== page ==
Scandinavia continued: The hunter-gatherers inhabited northern parts of Europe (Norway, Sweden, Finland and Russia) for around 5,000 years. They weren't reindeer hunters until much more recently, however. The Sami people were also known as Komsa by archaeologists and researchers, or as lapps, a term which has since become offensive to some elements of the community. Today, the Sami population numbers somewhere in the region of 80-000–100,000 worldwide. In Norway there are between 37,890–60,000 Sami people, in Sweden between 14,6000–36,000, Finland 9,350, Russia 1,991, United States 945 and 136 Ukraine. In 1990, the Sami were formerly recognised as indigenous peoples of Norway.
Next came the Nordic Bronze Age between 1,700 BC and 500 BC. In this period, we don't just see settlers in the flats of Sweden and Denmark but also Norway. Generally, populated areas sprung up in coastal and low-lying areas, from the boarder with Sweden all the way up to Trondheim. There were no towns or large villages during the Bronze Age, only a small number of dwellings and farmstead in any one place. They were mostly comprised of long timber structures, similar to the longhouses built by the Vikings, and were home to large families and kinships.
Following on from the Bronze Age, came the Scandinavia Iron Age from around 500 BC to 800 AD. It immediately preceded the start of the Viking Age, which began around 800 AD. Still, populations were confined to the lowlands and coastal areas in Norway, Sweden and Denmark. However, the original settlements from the preceding ages were bigger and more robust. They sprung up on lands that had previously only been occupied by nature.
Due to conflict and wars in central Europe between Celtic tribes and Mediterranean populations, trade to and from Scandinavia was severely disrupted. Most established routes ran right through these tense areas and so trade all but stopped. For the first time in many years, the people of Scandinavia had to be totally self-sufficient. They had to be resourceful, so developed new ways of surviving. In Denmark, with the amount of imported metals now scarce, iron was produced from deposits found in bogs and swamps. Iron was much stronger and more useful for weapons and tools, so the people no longer had to depend on imported bronze from Europe.
Next came a time in Scandinavia's past much more familiar to most people: the Viking Age. It is an era that is no more or no less important than what had come before, but one that we do know much more about. Tales from the era—some based on fact, others mostly fiction—have also become part of popular culture, especially in recent years.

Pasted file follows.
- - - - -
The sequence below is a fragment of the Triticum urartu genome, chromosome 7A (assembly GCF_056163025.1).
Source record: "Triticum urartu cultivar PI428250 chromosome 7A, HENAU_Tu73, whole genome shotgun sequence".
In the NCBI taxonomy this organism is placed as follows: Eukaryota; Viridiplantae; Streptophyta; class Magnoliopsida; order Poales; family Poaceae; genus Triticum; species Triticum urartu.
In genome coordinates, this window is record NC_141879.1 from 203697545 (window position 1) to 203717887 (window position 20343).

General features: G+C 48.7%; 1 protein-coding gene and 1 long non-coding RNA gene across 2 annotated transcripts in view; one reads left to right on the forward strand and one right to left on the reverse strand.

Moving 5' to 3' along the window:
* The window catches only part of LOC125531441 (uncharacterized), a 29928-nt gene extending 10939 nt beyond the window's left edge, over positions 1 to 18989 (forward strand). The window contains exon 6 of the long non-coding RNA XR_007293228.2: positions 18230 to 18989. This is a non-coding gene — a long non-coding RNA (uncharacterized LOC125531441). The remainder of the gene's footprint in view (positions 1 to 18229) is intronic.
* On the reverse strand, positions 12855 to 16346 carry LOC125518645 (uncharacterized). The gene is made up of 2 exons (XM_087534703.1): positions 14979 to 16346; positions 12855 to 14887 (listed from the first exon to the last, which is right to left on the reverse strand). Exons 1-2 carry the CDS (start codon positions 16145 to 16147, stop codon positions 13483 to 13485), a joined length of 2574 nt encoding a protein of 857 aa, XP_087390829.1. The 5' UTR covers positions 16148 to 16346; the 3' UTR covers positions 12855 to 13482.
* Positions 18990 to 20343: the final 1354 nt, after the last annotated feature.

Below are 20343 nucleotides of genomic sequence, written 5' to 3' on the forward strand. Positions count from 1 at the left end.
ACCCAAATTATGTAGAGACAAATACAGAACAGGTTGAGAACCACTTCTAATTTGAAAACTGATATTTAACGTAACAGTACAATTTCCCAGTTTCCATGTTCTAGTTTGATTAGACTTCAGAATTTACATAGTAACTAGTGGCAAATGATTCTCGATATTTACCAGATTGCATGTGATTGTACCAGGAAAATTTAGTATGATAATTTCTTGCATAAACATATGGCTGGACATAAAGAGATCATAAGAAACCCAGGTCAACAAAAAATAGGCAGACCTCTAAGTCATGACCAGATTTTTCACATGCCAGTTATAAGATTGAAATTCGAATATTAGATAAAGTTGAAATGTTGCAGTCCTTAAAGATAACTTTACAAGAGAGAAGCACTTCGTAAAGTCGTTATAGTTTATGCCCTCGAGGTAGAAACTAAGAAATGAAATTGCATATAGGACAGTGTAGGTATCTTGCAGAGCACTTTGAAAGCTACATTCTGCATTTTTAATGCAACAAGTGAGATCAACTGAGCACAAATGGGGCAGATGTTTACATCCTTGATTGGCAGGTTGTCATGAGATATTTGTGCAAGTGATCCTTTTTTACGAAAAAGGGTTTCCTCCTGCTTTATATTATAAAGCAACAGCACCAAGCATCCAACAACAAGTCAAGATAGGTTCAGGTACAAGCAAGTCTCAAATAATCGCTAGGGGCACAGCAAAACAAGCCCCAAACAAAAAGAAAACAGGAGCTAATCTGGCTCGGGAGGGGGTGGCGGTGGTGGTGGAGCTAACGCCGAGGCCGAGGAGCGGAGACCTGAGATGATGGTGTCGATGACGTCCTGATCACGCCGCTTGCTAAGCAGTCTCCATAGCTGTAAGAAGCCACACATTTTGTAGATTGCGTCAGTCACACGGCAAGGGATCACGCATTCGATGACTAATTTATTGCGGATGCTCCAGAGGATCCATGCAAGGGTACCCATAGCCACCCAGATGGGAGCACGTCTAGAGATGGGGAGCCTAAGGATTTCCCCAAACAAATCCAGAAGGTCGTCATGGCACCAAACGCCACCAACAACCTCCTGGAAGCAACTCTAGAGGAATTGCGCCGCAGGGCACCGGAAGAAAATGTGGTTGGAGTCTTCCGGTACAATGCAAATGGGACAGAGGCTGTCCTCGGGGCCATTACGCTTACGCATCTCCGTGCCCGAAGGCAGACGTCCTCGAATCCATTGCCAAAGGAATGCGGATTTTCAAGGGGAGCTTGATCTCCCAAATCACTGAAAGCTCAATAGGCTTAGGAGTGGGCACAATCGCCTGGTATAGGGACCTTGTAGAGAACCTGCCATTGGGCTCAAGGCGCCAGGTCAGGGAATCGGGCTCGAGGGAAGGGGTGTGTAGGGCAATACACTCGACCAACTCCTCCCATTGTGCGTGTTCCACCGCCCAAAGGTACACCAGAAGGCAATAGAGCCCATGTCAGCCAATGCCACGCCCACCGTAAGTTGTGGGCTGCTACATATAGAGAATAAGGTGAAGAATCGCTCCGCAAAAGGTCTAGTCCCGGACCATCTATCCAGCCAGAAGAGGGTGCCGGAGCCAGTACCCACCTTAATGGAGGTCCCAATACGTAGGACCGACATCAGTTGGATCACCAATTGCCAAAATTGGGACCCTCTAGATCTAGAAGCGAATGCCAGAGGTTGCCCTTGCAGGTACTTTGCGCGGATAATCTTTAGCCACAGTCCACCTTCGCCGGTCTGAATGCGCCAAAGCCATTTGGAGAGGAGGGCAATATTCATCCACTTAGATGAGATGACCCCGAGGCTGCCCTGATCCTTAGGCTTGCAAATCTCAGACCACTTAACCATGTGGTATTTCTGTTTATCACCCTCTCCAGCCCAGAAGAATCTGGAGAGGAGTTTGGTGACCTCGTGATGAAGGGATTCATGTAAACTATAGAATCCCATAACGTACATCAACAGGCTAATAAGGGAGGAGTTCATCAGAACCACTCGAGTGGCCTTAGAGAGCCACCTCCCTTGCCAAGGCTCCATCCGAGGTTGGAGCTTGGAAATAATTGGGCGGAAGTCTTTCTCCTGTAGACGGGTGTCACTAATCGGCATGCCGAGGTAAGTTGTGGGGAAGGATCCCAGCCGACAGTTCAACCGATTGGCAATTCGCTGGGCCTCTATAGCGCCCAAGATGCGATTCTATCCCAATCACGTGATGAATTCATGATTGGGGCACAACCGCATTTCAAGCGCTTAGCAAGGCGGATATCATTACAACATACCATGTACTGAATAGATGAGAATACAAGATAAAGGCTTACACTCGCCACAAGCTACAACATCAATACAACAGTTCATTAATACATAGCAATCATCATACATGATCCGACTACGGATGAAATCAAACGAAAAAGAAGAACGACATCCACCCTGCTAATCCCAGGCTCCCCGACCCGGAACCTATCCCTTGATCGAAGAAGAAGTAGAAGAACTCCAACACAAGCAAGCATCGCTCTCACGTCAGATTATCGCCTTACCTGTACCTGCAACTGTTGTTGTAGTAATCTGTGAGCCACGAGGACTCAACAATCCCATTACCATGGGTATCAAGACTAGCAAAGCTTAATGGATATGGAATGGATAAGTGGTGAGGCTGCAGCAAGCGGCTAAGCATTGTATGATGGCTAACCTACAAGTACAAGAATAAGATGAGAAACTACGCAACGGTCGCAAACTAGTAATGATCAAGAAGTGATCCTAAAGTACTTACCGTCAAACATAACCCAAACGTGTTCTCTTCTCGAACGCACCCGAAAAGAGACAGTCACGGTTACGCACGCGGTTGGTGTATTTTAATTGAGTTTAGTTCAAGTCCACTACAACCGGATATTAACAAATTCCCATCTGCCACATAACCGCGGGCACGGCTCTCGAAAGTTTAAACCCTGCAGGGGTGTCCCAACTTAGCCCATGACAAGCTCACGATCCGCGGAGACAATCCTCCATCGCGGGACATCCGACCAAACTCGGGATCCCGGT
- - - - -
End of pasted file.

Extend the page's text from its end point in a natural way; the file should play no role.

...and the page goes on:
^^Notice that whenever Albinos have to show Black people in places where they once said there were none; they make them look like "Dark White People".
DNA (deoxyribonucleic acid), more commonly known as DNA, is a complex molecule that contains all of the information necessary to build and maintain an organism, including Humans. It is a self-replicating material that is divided into functional units called genes. A gene is the basic physical and functional unit of heredity. A gene is a segment of DNA that codes for a functional product (mRNA, tRNA, or rRNA). Since the vast majority of genes are transcribed into mRNA, and mRNA is subsequently translated into polypeptides or proteins, most genes code for protein synthesis. However, many genes do not code for proteins. In humans, genes vary in size from a few hundred DNA bases - A base pair is a unit consisting of two nucleobases bound to each other by hydrogen bonds. They form the building blocks of the DNA double helix and contribute to the folded structure of both DNA and RNA that may be more than 2 million base pairs.
Genes independently assort at a distance of 50 cM or more apart. This means that no statistical test would allow researchers to measure linkage. Physical crossing over during meiosis I is a normal event (see definitions below). The effect of this event is to rearrange heterozygous homologous chromsomes into new combinations. The term used for crossing over is recombination. Recombination can occur between any two genes on a chromosome, the amount of crossing over is a function of how close the genes are to each other on the chromosome. If two genes are far apart, for example, at opposite ends of the chromosome, crossover and non-crossover events will occur in equal frequency. Genes that are closer together undergo fewer crossing over events and non-crossover gametes will exceed the number of crossover gametes. In meiosis, the chromosome or chromosomes duplicate (during interphase) and homologous chromosomes exchange genetic information (chromosomal crossover) during the first division, called meiosis I. The daughter cells divide again in meiosis II, splitting up sister chromatids to form haploid gametes.
Finally, for two genes that are right next to each other on the chromosome, crossing over will be a very rare event. Two types of gametes are possible when following genes on the same chromosomes. If crossing over does not occur, the products are parental gametes. If crossing over occurs, the products are recombinant gametes. The allelic composition of parental and recombinant gametes depends upon whether the original cross involved genes in coupling or repulsion phase.
DNA, or Deoxyribonucleic Acid, is the hereditary material in humans and almost all other organisms. Nearly every cell in a person’s body has the same DNA. Most DNA is located in the cell nucleus (called nuclear DNA), but a small amount of DNA can also be found in the mitochondria (where it is called mitochondrial DNA or mtDNA). Mitochondria are structures within cells that convert the energy from food into a form that cells can use. The information in DNA is stored as a code made up of four chemical bases: adenine (A), guanine (G), cytosine (C), and thymine (T).